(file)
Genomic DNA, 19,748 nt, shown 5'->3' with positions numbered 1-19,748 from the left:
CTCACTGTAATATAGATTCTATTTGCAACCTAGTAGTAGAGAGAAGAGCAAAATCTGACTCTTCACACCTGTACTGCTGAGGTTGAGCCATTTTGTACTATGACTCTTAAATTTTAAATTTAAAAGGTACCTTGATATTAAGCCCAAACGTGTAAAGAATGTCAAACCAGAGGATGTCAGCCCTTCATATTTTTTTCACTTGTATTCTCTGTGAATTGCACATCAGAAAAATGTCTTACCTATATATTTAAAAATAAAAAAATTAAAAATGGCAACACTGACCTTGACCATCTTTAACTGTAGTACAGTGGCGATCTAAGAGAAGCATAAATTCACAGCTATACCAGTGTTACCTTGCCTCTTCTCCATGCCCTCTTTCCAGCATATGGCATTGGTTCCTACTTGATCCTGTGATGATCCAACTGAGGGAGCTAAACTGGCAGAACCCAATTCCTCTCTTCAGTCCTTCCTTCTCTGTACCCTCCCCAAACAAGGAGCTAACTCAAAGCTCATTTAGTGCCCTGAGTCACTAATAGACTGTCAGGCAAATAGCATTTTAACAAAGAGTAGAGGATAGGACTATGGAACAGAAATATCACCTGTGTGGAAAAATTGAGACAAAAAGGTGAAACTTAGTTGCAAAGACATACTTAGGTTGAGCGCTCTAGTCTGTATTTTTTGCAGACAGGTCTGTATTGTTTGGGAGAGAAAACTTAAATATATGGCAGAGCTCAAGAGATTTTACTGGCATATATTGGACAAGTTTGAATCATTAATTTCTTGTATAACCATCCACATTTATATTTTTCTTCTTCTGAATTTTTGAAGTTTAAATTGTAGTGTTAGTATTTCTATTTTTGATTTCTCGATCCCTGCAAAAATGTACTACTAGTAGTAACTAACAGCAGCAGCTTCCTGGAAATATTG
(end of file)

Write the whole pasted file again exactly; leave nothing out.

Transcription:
Genomic DNA, 19,748 nt, shown 5'->3' with positions numbered 1-19,748 from the left:
CTCACTGTAATATAGATTCTATTTGCAACCTAGTAGTAGAGAGAAGAGCAAAATCTGACTCTTCACACCTGTACTGCTGAGGTTGAGCCATTTTGTACTATGACTCTTAAATTTTAAATTTAAAAGGTACCTTGATATTAAGCCCAAACGTGTAAAGAATGTCAAACCAGAGGATGTCAGCCCTTCATATTTTTTTCACTTGTATTCTCTGTGAATTGCACATCAGAAAAATGTCTTACCTATATATTTAAAAATAAAAAAATTAAAAATGGCAACACTGACCTTGACCATCTTTAACTGTAGTACAGTGGCGATCTAAGAGAAGCATAAATTCACAGCTATACCAGTGTTACCTTGCCTCTTCTCCATGCCCTCTTTCCAGCATATGGCATTGGTTCCTACTTGATCCTGTGATGATCCAACTGAGGGAGCTAAACTGGCAGAACCCAATTCCTCTCTTCAGTCCTTCCTTCTCTGTACCCTCCCCAAACAAGGAGCTAACTCAAAGCTCATTTAGTGCCCTGAGTCACTAATAGACTGTCAGGCAAATAGCATTTTAACAAAGAGTAGAGGATAGGACTATGGAACAGAAATATCACCTGTGTGGAAAAATTGAGACAAAAAGGTGAAACTTAGTTGCAAAGACATACTTAGGTTGAGCGCTCTAGTCTGTATTTTTTGCAGACAGGTCTGTATTGTTTGGGAGAGAAAACTTAAATATATGGCAGAGCTCAAGAGATTTTACTGGCATATATTGGACAAGTTTGAATCATTAATTTCTTGTATAACCATCCACATTTATATTTTTCTTCTTCTGAATTTTTGAAGTTTAAATTGTAGTGTTAGTATTTCTATTTTTGATTTCTCGATCCCTGCAAAAATGTACTACTAGTAGTAACTAACAGCAGCAGCTTCCTGGAAATATTG